Thursday, May 17, 2012

The Lion King

Duncan thinks I like to torture him. This may be true, but not in the way he thinks. He can't figure out why I keep taking him to musicals, especially when he has told me over and over again that he dislikes opera, he dislikes plays, and he especially dislikes musicals. I told him that though he is not happy in the adventures that he has to take with me, still, when I am old and dying, he is going to grab my hand and thank me for going with him to these cultural events.

He sincerely doubts that is going to happen.
... small brown sign?  Box Office for the Lion King ...

Either way, I still am going to take him. Yesterday, I had in mind to get tickets to The Lion King. Wyona has trained me how to get up and down the Strand, going in and out of theatres to find out which are the best days to go, and where the cheapest tickets can be found. I thought I knew my way directly to the Apollo, but after walking down a couple of streets, and feeling lost, I turned a corner, leaned against a building and pulled out my Handy London Guide. I checked the names of both the street and the avenue, and by rights, and according to the map, I should have been able to see the theatre. I looked directly over my head and there was a sign saying, Box Office.  Oh well, it is hard to be looking left, right, up and down all at the same time.

Electric Vehicles Only
I enjoyed standing in the line.

All a person has to do in London is stand in one place for a while, and the interesting human touch is everywhere.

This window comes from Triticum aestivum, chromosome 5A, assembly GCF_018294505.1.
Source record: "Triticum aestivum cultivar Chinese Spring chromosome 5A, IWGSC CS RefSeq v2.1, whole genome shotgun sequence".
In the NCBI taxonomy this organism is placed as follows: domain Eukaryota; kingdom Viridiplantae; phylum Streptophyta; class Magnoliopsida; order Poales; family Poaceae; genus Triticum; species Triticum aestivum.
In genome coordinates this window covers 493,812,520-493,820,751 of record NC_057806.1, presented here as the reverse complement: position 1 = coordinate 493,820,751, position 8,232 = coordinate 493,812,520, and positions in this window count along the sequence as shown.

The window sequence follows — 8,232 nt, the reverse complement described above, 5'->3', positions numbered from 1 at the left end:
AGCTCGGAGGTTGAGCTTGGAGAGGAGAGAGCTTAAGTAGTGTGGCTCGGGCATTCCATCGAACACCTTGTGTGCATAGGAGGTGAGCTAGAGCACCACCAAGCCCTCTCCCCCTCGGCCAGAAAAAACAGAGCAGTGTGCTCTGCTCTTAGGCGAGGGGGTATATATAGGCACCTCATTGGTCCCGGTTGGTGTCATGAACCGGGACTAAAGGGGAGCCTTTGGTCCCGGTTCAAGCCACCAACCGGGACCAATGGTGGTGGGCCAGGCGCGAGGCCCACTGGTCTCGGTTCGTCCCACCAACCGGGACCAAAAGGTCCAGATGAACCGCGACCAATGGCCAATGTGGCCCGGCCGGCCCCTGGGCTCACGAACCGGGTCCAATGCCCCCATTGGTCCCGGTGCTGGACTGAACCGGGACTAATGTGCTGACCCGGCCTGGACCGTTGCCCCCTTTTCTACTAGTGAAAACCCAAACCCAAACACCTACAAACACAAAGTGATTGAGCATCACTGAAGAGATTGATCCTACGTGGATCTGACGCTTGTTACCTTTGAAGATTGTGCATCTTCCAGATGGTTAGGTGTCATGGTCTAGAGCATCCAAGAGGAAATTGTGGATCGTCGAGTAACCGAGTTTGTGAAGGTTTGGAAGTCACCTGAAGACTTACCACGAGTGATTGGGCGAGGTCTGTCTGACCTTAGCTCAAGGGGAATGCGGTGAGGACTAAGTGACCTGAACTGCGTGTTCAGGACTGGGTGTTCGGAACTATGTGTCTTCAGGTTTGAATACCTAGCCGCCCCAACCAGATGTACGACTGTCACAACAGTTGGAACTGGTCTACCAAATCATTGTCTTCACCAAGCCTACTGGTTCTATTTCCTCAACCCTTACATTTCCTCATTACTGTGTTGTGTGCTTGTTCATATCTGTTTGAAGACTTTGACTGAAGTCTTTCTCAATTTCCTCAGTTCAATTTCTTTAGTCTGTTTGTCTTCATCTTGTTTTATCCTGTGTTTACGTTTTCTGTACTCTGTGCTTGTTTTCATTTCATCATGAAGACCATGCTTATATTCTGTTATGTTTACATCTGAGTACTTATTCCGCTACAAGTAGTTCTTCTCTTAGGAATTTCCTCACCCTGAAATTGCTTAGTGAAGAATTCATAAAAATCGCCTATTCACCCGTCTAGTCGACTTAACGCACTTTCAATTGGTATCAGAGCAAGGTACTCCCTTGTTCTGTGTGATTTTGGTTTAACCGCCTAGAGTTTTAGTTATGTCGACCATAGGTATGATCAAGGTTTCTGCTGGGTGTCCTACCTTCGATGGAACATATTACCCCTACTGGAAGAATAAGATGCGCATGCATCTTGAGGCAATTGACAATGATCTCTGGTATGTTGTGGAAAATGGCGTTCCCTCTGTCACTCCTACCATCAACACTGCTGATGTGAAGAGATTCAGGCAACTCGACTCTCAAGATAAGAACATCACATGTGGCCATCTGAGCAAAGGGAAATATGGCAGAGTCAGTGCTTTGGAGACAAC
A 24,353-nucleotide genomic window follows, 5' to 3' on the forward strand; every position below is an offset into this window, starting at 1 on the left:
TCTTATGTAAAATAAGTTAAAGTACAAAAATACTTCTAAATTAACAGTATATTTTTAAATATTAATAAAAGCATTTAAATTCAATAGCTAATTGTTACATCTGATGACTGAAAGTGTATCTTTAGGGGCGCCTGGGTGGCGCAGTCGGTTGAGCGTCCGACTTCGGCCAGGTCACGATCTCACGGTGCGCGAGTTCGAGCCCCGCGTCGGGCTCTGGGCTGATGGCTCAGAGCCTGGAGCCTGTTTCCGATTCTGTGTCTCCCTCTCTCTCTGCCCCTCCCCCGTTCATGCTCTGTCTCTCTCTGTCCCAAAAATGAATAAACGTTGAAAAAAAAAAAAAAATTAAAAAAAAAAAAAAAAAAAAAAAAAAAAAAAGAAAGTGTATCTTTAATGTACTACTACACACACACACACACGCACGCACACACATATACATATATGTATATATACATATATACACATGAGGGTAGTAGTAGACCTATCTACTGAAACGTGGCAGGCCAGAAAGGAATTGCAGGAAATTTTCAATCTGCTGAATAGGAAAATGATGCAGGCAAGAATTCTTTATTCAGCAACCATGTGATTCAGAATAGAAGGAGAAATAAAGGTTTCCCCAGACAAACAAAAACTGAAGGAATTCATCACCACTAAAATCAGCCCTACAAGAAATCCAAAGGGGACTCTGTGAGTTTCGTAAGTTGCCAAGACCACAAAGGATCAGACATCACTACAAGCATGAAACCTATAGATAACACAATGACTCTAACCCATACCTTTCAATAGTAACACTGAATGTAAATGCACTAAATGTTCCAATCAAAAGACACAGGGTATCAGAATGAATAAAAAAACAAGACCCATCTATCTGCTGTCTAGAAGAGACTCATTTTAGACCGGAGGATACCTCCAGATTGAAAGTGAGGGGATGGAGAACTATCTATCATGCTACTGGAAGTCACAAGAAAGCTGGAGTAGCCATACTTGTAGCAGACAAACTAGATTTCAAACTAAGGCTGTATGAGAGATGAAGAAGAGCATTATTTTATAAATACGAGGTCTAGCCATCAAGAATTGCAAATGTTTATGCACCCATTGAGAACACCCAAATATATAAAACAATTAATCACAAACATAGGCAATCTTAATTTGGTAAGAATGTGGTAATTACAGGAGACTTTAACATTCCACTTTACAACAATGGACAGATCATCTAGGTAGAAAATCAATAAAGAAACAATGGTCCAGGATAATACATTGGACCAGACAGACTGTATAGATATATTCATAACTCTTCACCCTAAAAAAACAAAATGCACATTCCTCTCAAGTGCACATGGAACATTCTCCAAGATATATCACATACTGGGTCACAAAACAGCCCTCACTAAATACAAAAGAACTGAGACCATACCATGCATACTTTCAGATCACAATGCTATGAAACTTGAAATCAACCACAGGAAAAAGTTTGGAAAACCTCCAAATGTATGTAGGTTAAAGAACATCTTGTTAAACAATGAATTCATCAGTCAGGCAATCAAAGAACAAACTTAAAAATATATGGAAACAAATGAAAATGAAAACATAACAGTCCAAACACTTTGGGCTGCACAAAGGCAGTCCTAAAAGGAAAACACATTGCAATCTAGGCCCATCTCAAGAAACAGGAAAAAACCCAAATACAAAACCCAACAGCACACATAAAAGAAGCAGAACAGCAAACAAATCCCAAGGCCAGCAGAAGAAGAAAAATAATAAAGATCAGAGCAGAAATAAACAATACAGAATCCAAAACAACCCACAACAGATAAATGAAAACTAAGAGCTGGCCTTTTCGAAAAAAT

For example, I saw a car across the street -- an odd shape -- but I loved the fact that there are special parking places for vehicles like these.
The Safety Curtain for The Lion King

Duncan and I were in the stalls, at about Row F. In the opening number African animals walk down the isle, -- and as Duncan pointed out, it took one person for each of the elephant legs and one inside of the elephant was operating the head and the tusks. The play is masterful, if one only looks at the puppetry -- sometimes the gazelles were on a large cart, making circular leaps as the cart would roll along. That puppet was particularly graceful.

Did we have a good time?

You bet.

Lunch before the matinee was from Tesco -- you know, for 2.5 pounds you can have a sandwich, a drink and crips, eaten on the Strand while your grandmother points out St. Mary-le-Bow just to the left of you.

Torture.

Arta

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